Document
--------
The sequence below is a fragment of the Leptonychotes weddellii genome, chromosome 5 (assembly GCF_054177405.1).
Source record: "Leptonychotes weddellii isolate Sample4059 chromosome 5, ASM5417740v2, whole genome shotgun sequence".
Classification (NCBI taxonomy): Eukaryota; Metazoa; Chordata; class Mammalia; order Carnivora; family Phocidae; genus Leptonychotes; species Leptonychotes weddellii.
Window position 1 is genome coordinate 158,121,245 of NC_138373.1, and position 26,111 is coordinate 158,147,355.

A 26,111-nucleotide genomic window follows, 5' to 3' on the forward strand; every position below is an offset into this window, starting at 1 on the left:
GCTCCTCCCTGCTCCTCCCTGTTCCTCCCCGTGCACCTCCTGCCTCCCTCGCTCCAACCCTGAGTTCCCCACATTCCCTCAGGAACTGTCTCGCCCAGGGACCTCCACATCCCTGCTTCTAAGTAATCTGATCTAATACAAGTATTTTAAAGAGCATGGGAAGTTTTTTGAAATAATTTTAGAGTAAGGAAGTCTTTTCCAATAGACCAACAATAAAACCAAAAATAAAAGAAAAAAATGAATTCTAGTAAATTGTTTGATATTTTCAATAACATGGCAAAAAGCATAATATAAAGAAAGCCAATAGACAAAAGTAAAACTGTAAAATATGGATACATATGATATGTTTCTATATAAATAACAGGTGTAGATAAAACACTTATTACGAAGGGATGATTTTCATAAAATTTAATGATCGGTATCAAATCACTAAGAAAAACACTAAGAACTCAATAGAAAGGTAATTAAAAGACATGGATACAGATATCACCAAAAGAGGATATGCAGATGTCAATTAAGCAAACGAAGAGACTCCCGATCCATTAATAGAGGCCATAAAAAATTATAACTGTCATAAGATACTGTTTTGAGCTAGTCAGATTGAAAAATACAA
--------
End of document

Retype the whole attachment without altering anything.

The sequence below is a fragment of the Leptonychotes weddellii genome, chromosome 5 (assembly GCF_054177405.1).
Source record: "Leptonychotes weddellii isolate Sample4059 chromosome 5, ASM5417740v2, whole genome shotgun sequence".
Classification (NCBI taxonomy): Eukaryota; Metazoa; Chordata; class Mammalia; order Carnivora; family Phocidae; genus Leptonychotes; species Leptonychotes weddellii.
Window position 1 is genome coordinate 158,121,245 of NC_138373.1, and position 26,111 is coordinate 158,147,355.

A 26,111-nucleotide genomic window follows, 5' to 3' on the forward strand; every position below is an offset into this window, starting at 1 on the left:
GCTCCTCCCTGCTCCTCCCTGTTCCTCCCCGTGCACCTCCTGCCTCCCTCGCTCCAACCCTGAGTTCCCCACATTCCCTCAGGAACTGTCTCGCCCAGGGACCTCCACATCCCTGCTTCTAAGTAATCTGATCTAATACAAGTATTTTAAAGAGCATGGGAAGTTTTTTGAAATAATTTTAGAGTAAGGAAGTCTTTTCCAATAGACCAACAATAAAACCAAAAATAAAAGAAAAAAATGAATTCTAGTAAATTGTTTGATATTTTCAATAACATGGCAAAAAGCATAATATAAAGAAAGCCAATAGACAAAAGTAAAACTGTAAAATATGGATACATATGATATGTTTCTATATAAATAACAGGTGTAGATAAAACACTTATTACGAAGGGATGATTTTCATAAAATTTAATGATCGGTATCAAATCACTAAGAAAAACACTAAGAACTCAATAGAAAGGTAATTAAAAGACATGGATACAGATATCACCAAAAGAGGATATGCAGATGTCAATTAAGCAAACGAAGAGACTCCCGATCCATTAATAGAGGCCATAAAAAATTATAACTGTCATAAGATACTGTTTTGAGCTAGTCAGATTGAAAAATACAA